ENTERTAINMENT
February 12, 2005 | Don Heckman, Special to The Times
Words such as "iconic," "renowned" and "legendary" are bandied about far too easily these days. But on Thursday at the Jazz Bakery, each of those hyperbolic adjectives was applicable to the performance by the -- yes -- iconic, renowned and legendary singer-lyricist Jon Hendricks. His performance, with a four-piece band, offered an affirmation that, at 84, he still has plenty of energy, desire and creative capability.
ENTERTAINMENT
November 4, 1999 | DON HECKMAN, SPECIAL TO THE TIMES
For a few brief years in the late '50s and early '60s, Lambert, Hendricks & Ross was the hottest group in jazz. In fact, a 1962 Columbia album underscored that fact with practically the same title: "The Hottest New Group in Jazz." But Annie Ross left the trio in 1962, and the reconstituted ensemble, with singer Yolande Bavan, broke up two years later. Dave Lambert's death in an auto accident in 1966 appeared to be the final chapter in the vocal group's shooting star career.
ENTERTAINMENT
February 15, 1999 | PAUL LIEBERMAN, TIMES STAFF WRITER
Annie Ross and Jon Hendricks are trying to remember exactly how this reunion came about after, oh, 36 years. "Let's see," she begins, "it was a phone call from a very bright, enterprising young gentleman." "My manager," he says. "In October." "Right. He said, 'How do you feel about reuniting?' And I said, 'Great.' And then what happened? We had lunch?" "No," he corrects. "I came up to Birdland, where you were performing." "That's right. You came up and sang." "We did one number.
ENTERTAINMENT
April 17, 1998 | DON HECKMAN, SPECIAL TO THE TIMES
Jon Hendricks didn't invent the idea of writing lyrics to improvised jazz melodies, usually described as vocalese. But--with Dave Lambert and Annie Ross in the classic jazz vocal trio Lambert, Hendricks & Ross--he developed the technique into a format that was imaginative, innovative and commercially successful. Hendricks has had a long, equally creative career beyond the breakup of the group in 1964 (actually Lambert, Hendricks & Bavan at the time, since Ross left in 1962).
ENTERTAINMENT
August 18, 1995 | BILL KOHLHAASE
Recorded during four nights in 1993 at New York's Blue Note club, this live performance finds singer Jon Hendricks upstaged by his own band, a group of all-stars that includes saxophonists Red Holloway and Benny Golson, trombonist Al Grey and trumpeters Wynton Marsalis and Lew Soloff. While Hendricks' sense of inventiveness has lost little since his heyday with Lambert, Hendricks and Ross, his voice has suffered the years, here sounding a bit on the sour side when compared to his earlier work.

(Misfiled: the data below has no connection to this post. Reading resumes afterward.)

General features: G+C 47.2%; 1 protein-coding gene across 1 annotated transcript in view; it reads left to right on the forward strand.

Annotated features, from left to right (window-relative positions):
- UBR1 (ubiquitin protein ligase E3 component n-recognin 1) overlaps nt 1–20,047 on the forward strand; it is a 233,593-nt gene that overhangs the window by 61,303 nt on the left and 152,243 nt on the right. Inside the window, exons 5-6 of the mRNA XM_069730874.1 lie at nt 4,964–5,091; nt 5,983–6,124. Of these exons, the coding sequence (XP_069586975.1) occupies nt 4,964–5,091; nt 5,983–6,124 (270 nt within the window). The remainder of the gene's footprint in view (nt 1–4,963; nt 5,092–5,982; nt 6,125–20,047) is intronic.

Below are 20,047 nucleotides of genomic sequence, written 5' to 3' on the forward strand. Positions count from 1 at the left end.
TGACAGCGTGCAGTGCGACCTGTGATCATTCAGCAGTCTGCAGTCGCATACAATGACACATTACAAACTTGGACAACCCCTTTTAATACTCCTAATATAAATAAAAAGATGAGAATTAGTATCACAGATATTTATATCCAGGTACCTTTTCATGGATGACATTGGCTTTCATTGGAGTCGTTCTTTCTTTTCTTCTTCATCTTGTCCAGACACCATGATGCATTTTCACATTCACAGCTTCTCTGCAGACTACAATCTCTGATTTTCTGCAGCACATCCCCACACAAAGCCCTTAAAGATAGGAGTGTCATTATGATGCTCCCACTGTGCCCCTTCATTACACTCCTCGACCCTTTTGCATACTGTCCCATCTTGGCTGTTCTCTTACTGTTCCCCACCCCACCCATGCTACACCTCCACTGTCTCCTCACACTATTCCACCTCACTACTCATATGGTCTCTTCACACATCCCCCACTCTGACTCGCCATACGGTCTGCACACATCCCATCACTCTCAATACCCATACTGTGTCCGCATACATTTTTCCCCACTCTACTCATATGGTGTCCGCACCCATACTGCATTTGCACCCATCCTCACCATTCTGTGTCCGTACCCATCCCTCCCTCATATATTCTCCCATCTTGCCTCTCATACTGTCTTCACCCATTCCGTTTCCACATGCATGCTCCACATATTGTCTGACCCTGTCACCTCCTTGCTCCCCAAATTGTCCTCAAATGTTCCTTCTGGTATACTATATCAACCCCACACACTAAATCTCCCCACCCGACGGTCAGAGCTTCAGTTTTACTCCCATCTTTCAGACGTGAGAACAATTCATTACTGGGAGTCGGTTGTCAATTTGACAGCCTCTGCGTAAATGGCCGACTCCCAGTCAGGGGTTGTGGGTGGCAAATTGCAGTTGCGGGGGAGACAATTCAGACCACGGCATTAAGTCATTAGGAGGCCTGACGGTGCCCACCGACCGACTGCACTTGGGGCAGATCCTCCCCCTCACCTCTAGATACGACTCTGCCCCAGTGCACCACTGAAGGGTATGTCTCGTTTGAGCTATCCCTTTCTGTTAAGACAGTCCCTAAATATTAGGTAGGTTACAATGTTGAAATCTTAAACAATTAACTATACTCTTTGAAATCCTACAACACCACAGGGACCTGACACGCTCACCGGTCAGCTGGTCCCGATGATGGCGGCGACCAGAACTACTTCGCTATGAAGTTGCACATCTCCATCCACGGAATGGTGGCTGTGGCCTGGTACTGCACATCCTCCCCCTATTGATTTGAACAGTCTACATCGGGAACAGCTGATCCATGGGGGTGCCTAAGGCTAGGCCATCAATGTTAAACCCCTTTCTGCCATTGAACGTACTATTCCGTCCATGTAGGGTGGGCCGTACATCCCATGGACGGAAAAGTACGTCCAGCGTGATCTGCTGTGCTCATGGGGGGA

ENTERTAINMENT
January 18, 1991
Of all the absurd arguments advanced in this whole Middle East debate, the most absurd is that "we must rally behind the President" because he is our leader. If he is wrong, he is wrong. And if he is wrong, there is no ethical imperative that we rally behind him. Rather, if we believe he is wrong, it is our moral duty to oppose him. LARRY LEVINE Van Nuys
ENTERTAINMENT
February 15, 1999 | PAUL LIEBERMAN, TIMES STAFF WRITER
Annie Ross and Jon Hendricks are trying to remember exactly how this reunion came about after, oh, 36 years. "Let's see," she begins, "it was a phone call from a very bright, enterprising young gentleman." "My manager," he says. "In October." "Right. He said, 'How do you feel about reuniting?' And I said, 'Great.' And then what happened? We had lunch?" "No," he corrects. "I came up to Birdland, where you were performing." "That's right. You came up and sang." "We did one number.
ENTERTAINMENT
January 18, 1991
Of all the absurd arguments advanced in this whole Middle East debate, the most absurd is that "we must rally behind the President" because he is our leader. If he is wrong, he is wrong. And if he is wrong, there is no ethical imperative that we rally behind him. Rather, if we believe he is wrong, it is our moral duty to oppose him. LARRY LEVINE Van Nuys
ENTERTAINMENT
December 29, 1990 | LEONARD FEATHER
"Jon Hendricks: The Freddie Sessions," airing tonight on Channel 28 at 11:50, is one of those rare documentaries that can be characterized as musical, entertaining and educational. Produced and directed by Jeffe Feuerzeig, a 26-year old independent filmmaker, the 29-minute show is based primarily on the title cut of "Freddie Freeloader," Hendricks' recent CD on Denon Records.
ENTERTAINMENT
November 11, 1990 | Leonard Feather
JON HENDRICKS "Freddie Freeloader" Denon Guest artists abound on this session. George Benson is in splendid virtuosic form, singing Hendricks' words to what was originally a Cannonball Adderley sax solo on the title cut, from Miles Davis' classic "Kind of Blue" date. On the same track, Bobby McFerrin sings the Wynton Kelly piano solo, Al Jarreau handles lyrics to Miles' solo and Hendricks himself tackles the John Coltrane passage.